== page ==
The keynote was followed by an interactive pop quiz that was led by Yan Wang (Data Stewardship Coordinator at TU Delft). The quiz consisted of some very tough questions on data repositories, linked open data, computer programmers, and open source sharing. Participants could refuel their energy in the short break after the quiz.
After the break we had three live interviews! Qian Zhang (Data Steward at University of Twente) interviewed Arnd Hartmanns (Assistant Professor at University of Twente), Natalia Romero (Assistant Professor at TU Delft), and Mathias Funk (Associate Professor at Eindhoven University of Technology). Arnd thinks that we should share research data in order to be able to compare and reproduce research. Natalia thinks it is useful to share her research data, as she collects costly data that consist primarily of in-depth interviews. She deposited her data with 4TU.ResearchData because the Data Steward of her faculty, Jeff Love, pointed her towards the repository. Mathias did not share his data yet, but said that “data sharing is important for replication, community building and education.” Both Arnd and Natalia stated that they chose 4TU.ResearchData because of the community behind the repository, through which they feel supported in archiving their data. According to Arnd “4TU.ResearchData is a natural choice if you work at a 4TU University. It is free, local and it is not some anonymous entity: there are people nearby that care.” Natalia thinks that the Data Stewards and Data Champions contribute to the community and said that the 4TU.ResearchData data funds made it an attractive repository.
4TU.ResearchData is a natural choice if you work at a 4TU University. It is free, local and it is not some anonymous entity: there are people nearby that care. – Arnd Hartmanns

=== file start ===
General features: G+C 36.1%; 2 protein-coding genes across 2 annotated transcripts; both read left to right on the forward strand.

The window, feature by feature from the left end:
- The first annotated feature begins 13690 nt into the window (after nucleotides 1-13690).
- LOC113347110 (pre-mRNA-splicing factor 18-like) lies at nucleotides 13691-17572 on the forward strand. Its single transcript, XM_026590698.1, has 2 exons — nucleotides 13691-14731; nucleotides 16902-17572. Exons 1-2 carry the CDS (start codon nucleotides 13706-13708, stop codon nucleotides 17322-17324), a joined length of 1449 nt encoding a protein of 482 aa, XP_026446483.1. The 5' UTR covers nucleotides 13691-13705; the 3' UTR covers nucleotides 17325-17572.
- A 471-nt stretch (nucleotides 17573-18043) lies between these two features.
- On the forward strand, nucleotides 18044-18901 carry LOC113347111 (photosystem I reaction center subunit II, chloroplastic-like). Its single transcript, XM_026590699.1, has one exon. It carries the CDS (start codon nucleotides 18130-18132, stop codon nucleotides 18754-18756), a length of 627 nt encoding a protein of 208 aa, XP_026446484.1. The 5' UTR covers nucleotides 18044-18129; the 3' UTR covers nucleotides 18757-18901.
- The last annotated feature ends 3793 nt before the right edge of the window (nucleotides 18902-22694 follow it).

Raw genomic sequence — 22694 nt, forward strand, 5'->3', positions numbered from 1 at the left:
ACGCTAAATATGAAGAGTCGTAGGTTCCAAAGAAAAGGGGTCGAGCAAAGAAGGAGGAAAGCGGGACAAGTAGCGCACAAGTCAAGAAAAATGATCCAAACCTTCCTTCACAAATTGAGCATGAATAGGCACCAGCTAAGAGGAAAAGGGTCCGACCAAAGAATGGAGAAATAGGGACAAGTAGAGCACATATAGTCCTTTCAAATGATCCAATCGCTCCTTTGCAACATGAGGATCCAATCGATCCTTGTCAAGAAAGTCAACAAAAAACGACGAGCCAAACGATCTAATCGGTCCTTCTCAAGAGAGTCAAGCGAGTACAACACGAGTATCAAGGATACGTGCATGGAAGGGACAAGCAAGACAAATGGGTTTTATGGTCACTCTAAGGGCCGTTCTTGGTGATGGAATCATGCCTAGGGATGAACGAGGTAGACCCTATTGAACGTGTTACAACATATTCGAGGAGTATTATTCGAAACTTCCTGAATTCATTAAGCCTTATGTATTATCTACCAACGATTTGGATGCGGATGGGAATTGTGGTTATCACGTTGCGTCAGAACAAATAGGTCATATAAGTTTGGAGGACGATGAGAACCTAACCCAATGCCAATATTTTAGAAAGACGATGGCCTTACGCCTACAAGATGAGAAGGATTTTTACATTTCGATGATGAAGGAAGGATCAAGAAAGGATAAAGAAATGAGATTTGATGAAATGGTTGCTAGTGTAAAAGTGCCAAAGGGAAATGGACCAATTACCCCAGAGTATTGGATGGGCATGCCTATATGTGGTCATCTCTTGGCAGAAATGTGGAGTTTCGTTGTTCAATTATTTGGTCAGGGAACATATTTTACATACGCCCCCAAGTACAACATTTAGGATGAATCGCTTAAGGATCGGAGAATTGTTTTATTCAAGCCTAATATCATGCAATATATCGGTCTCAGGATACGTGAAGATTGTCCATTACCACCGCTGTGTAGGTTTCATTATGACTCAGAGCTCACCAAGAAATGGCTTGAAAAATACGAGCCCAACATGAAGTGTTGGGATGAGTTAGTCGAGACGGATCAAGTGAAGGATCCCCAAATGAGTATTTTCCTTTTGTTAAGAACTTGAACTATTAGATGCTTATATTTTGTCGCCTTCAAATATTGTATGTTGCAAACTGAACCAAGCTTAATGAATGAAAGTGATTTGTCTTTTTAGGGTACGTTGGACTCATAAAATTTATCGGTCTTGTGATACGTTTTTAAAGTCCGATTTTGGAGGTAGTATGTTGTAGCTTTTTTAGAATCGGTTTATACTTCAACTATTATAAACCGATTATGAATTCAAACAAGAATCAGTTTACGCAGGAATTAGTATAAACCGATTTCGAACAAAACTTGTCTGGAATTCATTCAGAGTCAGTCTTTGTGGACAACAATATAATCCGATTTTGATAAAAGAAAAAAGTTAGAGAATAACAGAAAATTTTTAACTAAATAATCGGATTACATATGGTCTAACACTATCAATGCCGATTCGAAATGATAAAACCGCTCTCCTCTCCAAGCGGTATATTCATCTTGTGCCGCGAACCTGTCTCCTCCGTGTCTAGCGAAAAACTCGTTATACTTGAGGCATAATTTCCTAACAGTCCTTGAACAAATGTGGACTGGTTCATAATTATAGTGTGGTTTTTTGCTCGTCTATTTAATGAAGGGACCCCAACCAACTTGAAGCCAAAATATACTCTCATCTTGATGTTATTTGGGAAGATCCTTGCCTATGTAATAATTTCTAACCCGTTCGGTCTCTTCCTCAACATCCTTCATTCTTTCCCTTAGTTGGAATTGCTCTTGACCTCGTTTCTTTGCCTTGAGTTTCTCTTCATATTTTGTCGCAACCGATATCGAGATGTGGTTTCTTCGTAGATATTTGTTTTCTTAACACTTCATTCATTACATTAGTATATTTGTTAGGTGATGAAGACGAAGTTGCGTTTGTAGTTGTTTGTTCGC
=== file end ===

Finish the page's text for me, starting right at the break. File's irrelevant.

The interviews were followed by five parallel breakout sessions (download the slides here):
- Dedicated services for Environmental Researchers (led by Egbert Gramsbergen and Kees den Heijer
- Restricted access for confidential/personal data (led by Santosh Ilamparuthi)
- ‘Reproducibility’ serious game (led by Nicolas Dintzer)
- Expert curation services for FAIR Data (led by Jan van der Heul & Eric Rumondor)
- 4TU.ResearchData: Demonstration of new features and functionalities (led by Mark Hahnel)
The breakout sessions were followed by the formal relaunch of 4TU.ResearchData by Madeleine de Smaele (4TU.ResearchData Repository Manager):
4TU.ResearchData transferred their infrastructure from Fedora to Figshare over the summer. Madeleine stressed that 4TU.ResearchData remains in full control of the repository. Users can now publish data under restricted access. This is useful for data that is confidential or contains personal data. When data is archived under restricted access, re-users have to ask the uploader of the dataset for permission to access the data first. You can also place a temporary embargo on a dataset: if you do so, only metadata about data is available until the embargo ends. This feature is applicable to, for example, papers that are still under review. 4TU.ResearchData now also has an integration with GitHub, which makes it possible to assign DOIs to software and code. Statistics associated with individual datasets are now also publicly visible: you can see the amount of views, downloads and citations of a dataset, as well as their Altmetric score!